Endlesss Studio is purpose-built for this task. You can run it as a standalone music production tool, or bring its VST3 or Audio Unit plug-in into your tool of choice (Ableton Live, Logic, GarageBand, Reason, or what have you).

Once there, you have the ability to browse your own Rifffs and Jams – locally and worldwide online. And you can record new loops, mess with loops, and mix and arrange Rifffs.

What’s unique is the fluidity of those different tools. If you really prefer to work on the Mac, all the mobile-style tools are there – they just work now in whatever your existing production tool is, so you can finish stuff effectively, use all your favorite finishing effects, and you don’t have to wrap your head around a new way of working. If you like the mobile method as a scratchpad and a way of improvising, your materials show up, too.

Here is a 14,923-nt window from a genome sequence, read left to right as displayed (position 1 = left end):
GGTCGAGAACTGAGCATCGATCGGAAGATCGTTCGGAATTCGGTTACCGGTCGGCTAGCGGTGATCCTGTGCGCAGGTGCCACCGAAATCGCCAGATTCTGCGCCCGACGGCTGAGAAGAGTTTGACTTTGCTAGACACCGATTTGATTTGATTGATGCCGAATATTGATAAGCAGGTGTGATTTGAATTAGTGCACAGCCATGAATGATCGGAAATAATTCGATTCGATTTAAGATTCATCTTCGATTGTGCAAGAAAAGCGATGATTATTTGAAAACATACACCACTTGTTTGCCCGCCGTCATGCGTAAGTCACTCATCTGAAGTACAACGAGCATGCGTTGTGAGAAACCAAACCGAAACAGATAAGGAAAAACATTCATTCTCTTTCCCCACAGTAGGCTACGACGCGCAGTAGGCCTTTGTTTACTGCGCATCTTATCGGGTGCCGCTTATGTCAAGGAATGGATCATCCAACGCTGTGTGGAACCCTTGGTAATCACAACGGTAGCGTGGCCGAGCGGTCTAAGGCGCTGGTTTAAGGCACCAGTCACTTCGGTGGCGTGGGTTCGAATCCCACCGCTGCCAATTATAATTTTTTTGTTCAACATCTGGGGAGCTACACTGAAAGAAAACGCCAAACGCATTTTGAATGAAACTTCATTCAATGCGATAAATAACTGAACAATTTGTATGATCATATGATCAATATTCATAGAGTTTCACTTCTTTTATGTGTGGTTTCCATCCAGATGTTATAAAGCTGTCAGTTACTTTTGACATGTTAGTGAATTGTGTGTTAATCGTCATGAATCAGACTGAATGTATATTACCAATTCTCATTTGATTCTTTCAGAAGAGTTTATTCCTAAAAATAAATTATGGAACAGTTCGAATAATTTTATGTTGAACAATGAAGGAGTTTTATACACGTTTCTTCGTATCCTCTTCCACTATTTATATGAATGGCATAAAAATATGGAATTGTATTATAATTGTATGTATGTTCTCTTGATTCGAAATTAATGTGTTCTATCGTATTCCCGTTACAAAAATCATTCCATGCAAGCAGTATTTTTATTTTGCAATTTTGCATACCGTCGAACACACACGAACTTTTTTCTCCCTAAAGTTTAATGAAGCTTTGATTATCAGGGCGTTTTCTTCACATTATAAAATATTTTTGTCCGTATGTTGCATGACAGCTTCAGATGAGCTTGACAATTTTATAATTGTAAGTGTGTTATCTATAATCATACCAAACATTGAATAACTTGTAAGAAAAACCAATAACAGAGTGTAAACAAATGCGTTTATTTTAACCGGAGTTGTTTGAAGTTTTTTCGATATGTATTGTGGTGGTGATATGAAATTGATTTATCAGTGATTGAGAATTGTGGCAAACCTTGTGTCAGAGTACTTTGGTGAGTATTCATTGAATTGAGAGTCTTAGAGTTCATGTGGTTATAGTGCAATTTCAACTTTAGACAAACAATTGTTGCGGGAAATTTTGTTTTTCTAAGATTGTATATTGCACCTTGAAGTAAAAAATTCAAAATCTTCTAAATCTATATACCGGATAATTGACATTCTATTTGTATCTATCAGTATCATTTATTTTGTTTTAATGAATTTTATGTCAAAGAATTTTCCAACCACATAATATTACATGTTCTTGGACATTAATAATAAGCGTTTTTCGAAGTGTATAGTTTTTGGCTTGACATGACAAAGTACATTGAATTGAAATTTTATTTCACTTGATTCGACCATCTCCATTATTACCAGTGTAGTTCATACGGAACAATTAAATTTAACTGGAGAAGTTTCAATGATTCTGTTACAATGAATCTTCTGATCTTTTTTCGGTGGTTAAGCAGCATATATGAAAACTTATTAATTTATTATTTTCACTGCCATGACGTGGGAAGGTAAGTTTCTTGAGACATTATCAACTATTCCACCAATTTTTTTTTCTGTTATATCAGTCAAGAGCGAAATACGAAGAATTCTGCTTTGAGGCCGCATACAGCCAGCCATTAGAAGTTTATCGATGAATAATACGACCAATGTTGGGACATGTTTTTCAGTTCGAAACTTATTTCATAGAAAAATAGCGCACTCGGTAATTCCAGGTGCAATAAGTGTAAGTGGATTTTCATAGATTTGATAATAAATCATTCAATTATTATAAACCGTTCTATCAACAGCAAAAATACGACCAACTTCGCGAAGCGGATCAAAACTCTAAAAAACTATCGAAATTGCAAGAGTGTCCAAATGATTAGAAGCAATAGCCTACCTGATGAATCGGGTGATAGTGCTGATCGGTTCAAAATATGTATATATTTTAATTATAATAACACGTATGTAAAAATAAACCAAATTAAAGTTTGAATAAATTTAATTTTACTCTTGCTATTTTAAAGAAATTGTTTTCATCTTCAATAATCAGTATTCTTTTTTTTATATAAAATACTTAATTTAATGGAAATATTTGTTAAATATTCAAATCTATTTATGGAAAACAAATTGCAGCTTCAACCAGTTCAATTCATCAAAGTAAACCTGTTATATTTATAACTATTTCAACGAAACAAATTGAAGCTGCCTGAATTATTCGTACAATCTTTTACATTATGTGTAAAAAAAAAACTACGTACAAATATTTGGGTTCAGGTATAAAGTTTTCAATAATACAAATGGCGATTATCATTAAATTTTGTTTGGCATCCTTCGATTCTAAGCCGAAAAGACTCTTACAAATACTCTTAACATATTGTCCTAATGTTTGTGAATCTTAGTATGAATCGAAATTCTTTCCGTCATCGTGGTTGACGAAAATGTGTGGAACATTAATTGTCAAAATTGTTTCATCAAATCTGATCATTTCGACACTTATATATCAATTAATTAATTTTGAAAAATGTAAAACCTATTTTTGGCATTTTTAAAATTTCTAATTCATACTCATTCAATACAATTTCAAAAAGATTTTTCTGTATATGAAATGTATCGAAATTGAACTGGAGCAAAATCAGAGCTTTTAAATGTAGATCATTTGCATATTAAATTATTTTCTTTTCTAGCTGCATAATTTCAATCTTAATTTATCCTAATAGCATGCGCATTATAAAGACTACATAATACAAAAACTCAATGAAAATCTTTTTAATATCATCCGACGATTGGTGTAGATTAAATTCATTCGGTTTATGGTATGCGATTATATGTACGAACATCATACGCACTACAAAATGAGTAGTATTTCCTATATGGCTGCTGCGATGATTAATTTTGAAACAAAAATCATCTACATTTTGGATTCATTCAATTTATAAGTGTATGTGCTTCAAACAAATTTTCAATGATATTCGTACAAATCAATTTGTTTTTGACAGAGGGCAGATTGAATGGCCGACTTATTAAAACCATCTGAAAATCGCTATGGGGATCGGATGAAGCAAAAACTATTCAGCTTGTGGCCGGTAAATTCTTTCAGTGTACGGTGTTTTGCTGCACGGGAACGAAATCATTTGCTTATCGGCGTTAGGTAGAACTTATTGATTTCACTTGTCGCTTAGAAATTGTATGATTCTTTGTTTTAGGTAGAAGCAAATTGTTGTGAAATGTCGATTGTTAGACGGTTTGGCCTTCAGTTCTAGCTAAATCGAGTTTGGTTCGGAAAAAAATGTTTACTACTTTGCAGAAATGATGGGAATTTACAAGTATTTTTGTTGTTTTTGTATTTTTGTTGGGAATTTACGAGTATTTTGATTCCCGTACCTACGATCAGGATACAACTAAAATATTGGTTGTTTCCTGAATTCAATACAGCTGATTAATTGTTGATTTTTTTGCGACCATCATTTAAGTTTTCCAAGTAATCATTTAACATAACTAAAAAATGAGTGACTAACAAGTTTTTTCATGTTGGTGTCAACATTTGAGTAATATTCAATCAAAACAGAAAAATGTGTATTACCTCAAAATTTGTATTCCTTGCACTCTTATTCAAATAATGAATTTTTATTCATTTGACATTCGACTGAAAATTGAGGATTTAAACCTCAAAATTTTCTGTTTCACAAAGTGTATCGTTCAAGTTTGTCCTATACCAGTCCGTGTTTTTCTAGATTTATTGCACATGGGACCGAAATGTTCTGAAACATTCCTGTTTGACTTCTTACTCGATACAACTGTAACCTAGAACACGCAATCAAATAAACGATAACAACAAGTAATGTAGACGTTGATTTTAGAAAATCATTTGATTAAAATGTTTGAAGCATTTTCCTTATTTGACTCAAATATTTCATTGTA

Endlesss has a steady ramp in difficulty, too, so that people who do have a musical background – or want to explore – don’t hit a wall. So you have complete control over time signatures, scales, longer loops, and more advanced meters and rhythms. You can turn quantization off.

There is also a nicely powerful array of effects to play with, including bread-and-butter stuff (filters, reverb, gate, delay, saturator) but also more exotic offerings (keymashing, heavy distortion, repeat, ring mod, multicomb, and more).

You also get a lot of sampler fun, including sample settings with names like zap, bubble, growl, and wave. You can scratch, jump, and reverse. It sounds like a Batman fight more than technical terminology – deliciously so.

It’s still very Tim Exile, basically – nerdy sample mangling, which could ultimately deliver some of its long-term appeal.

Behind the scenes: